Central Inventory : /u01/app/oracle/oraInventory
   from           : /var/opt/oracle/oraInst.loc
OPatch version    :
OUI version       :
OUI location      : /u01/app/oracle/product/10.2.0/db_1/oui
Log file location : /u01/app/oracle/product/10.2.0/db_1/cfgtoollogs/opatch/opatch2009-09-21_17-12-50PM.log

Patch history file: /u01/app/oracle/product/10.2.0/db_1/cfgtoollogs/opatch/opatch_history.txt

ApplySession applying interim patch '8576156' to OH '/u01/app/oracle/product/10.2.0/db_1'

Running prerequisite checks...
Provide your email address to be informed of security issues, install and
initiate Oracle Configuration Manager. Easier for you if you use your My
Oracle Support Email address/User Name.
Visit for details.
Email address/User Name:
Password (optional):
Unable to establish a network connection to Oracle. If your systems require a
proxy server for outbound Internet connections, enter the proxy server details
in this format:
If you want to remain uninformed of critical security issues in your
configuration, enter NONE
Proxy specification: NONE

Enjoy the all new Patch Set Update!

September 21, 2009

Posted In: Operations

Tags: , ,

Quick How-To on vncserver for Oracle DBA

I don’t normally use vncserver, I prefer SSH X11 tunneling/forwarding due to it’s inherited security, but sometimes there have been issues with X11/SSH and it’s nice to know an alternative. This quick how-to is meant for an Oracle DBA looking for a quick way to run GUI tools from the Oracle stack, such as runInstaller, dbca, dbua, etc.. It is not meant to serve as a step by step guide to setup a secure, reusable vncserver setup in your environment, I do however provide some additional references where you can find additional information (see the end of this post).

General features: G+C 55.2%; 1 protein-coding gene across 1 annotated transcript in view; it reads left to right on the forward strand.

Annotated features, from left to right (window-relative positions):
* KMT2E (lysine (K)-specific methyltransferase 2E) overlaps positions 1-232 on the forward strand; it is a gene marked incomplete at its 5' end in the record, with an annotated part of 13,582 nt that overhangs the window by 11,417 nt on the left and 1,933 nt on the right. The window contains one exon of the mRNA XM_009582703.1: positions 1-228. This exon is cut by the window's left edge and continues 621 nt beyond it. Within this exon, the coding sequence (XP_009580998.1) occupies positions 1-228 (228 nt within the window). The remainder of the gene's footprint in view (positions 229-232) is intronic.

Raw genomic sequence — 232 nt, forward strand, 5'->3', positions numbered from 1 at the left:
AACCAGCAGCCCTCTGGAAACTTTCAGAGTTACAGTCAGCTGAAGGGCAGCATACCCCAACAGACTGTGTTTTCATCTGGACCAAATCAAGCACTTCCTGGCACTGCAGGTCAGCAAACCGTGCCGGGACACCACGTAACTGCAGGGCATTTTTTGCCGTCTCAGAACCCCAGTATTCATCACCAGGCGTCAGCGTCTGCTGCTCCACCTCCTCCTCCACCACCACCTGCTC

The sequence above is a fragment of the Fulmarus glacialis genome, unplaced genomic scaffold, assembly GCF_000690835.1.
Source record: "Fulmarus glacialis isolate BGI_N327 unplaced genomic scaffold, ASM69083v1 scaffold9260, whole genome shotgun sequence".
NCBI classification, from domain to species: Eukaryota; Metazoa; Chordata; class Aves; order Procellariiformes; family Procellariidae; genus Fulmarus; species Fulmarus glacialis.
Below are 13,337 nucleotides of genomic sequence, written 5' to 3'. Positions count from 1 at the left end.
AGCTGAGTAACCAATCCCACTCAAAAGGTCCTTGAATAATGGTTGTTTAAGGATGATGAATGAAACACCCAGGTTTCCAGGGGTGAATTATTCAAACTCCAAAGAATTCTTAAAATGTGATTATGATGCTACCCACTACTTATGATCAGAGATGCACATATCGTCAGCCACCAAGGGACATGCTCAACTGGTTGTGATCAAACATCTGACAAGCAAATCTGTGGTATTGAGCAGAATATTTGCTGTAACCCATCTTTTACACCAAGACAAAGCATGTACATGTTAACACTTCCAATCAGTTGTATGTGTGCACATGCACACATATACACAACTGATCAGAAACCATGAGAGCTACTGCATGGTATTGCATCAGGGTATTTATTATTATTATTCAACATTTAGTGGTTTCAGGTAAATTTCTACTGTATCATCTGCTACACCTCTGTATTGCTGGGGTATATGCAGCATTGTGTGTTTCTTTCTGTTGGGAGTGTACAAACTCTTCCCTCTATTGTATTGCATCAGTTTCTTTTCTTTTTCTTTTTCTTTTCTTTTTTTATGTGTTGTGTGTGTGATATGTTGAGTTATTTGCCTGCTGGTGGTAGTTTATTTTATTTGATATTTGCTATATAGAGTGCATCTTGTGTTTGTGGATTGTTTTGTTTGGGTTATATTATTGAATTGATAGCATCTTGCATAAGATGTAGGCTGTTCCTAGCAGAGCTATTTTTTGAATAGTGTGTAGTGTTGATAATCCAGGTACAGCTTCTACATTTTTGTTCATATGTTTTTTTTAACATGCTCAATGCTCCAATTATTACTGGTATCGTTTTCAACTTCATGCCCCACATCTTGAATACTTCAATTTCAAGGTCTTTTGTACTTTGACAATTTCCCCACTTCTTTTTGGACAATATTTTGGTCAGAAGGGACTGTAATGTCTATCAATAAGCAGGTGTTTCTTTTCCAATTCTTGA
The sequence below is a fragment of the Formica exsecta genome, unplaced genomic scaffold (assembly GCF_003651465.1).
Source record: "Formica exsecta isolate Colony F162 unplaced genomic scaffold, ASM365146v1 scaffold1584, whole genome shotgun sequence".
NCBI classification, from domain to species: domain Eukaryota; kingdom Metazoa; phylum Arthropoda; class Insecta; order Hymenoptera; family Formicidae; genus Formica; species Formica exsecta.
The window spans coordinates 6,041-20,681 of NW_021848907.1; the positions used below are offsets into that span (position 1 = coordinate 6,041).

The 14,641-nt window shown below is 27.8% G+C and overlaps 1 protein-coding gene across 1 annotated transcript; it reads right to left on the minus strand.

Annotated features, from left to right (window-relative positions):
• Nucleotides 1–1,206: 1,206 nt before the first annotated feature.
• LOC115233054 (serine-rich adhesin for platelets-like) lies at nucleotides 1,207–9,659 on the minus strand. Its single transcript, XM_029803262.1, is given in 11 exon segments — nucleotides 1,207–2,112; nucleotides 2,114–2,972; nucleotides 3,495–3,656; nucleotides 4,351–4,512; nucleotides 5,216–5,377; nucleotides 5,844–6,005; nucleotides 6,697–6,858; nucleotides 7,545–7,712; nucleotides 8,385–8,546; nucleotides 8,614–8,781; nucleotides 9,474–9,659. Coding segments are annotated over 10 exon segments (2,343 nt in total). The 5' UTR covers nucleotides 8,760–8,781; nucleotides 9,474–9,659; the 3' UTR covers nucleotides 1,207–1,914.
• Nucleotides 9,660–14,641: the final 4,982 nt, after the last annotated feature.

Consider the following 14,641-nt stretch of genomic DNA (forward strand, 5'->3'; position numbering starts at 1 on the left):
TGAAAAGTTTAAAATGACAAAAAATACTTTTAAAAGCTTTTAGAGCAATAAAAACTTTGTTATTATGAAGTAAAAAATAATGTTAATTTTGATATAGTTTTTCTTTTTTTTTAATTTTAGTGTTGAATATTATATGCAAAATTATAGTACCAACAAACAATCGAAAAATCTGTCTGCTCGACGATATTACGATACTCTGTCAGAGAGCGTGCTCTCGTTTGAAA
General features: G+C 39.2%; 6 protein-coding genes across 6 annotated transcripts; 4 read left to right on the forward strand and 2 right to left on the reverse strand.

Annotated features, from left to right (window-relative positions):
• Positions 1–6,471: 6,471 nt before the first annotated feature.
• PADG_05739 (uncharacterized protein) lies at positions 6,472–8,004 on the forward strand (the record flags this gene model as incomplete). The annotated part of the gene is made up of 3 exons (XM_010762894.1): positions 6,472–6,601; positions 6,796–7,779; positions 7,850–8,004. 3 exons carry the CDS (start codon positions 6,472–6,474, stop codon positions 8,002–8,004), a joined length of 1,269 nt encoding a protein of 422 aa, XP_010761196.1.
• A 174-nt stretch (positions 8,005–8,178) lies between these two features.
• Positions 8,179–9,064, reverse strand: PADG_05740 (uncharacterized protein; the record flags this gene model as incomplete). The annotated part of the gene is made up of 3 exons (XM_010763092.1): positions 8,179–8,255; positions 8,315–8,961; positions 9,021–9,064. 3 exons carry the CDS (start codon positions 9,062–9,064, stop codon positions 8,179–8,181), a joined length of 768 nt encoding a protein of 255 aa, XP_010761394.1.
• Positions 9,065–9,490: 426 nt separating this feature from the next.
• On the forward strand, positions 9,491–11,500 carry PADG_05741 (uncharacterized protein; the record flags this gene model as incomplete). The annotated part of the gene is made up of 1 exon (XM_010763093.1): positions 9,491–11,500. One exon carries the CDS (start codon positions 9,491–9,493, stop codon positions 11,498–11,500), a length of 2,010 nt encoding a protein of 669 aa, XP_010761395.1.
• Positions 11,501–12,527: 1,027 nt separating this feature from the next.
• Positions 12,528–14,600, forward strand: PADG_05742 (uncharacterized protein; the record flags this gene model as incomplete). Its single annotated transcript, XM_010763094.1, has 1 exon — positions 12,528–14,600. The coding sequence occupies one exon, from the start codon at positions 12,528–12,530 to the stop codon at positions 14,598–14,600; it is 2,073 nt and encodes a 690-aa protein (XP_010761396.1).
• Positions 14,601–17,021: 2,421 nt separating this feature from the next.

Lets get to it then — the good news is that vncserver should already be installed on your RHEL / OEL. All you have to do is start it up and tell it the display number like so:

[root@rac1 ~]# su - oracle
rac1.XRACP1-> vncserver :12

You will require a password to access your desktops.


New ' (oracle)' desktop is

Creating default startup script /u01/app/oracle/.vnc/xstartup
Starting applications specified in /u01/app/oracle/.vnc/xstartup
Log file is/u01/app/oracle/.vnc/

rac1.XRACP1-> ps -ef | grep vnc
oracle   31123     1  0 13:04 pts/1    00:00:00 Xvnc :12 -desktop (oracle) -httpd /usr/share/vnc/classes -auth /u01/app/oracle/.Xauthority -geometry 1024x768 -depth 16 -rfbwait 30000 -rfbauth /u01/app/oracle/.vnc/passwd -rfbport 5912 -pn
oracle   31158     1  0 13:04 pts/1    00:00:00 vncconfig -iconic
oracle   32309 31078  0 13:05 pts/1    00:00:00 grep vnc

If you want to kill vncserver use “vncserver -kill :12” command where :12 is the display number you specified when starting it:

vncserver -kill :12

rac1.XRACP1-> ps -ef | grep vnc
oracle    9597     1  1 17:50 pts/3    00:00:00 Xvnc :12 -desktop (oracle) -httpd /usr/share/vnc/classes -auth /u01/app/oracle/.Xauthority -geometry 1024x768 -depth 16 -rfbwait 30000 -rfbauth /u01/app/oracle/.vnc/passwd -rfbport 5912 -pn
oracle   10065     1  0 17:50 pts/3    00:00:00 vncconfig -iconic
oracle   10303  9514  0 17:50 pts/3    00:00:00 grep vnc

rac1.XRACP1-> vncserver -kill :12
Killing Xvnc process ID 9597

rac1.XRACP1-> ps -ef | grep vnc
oracle   14396  9514  0 17:52 pts/3    00:00:00 grep vnc

That’s all to it, next you can access the display via http://host:58XX where XX is the screen number you specified when starting the vncserver: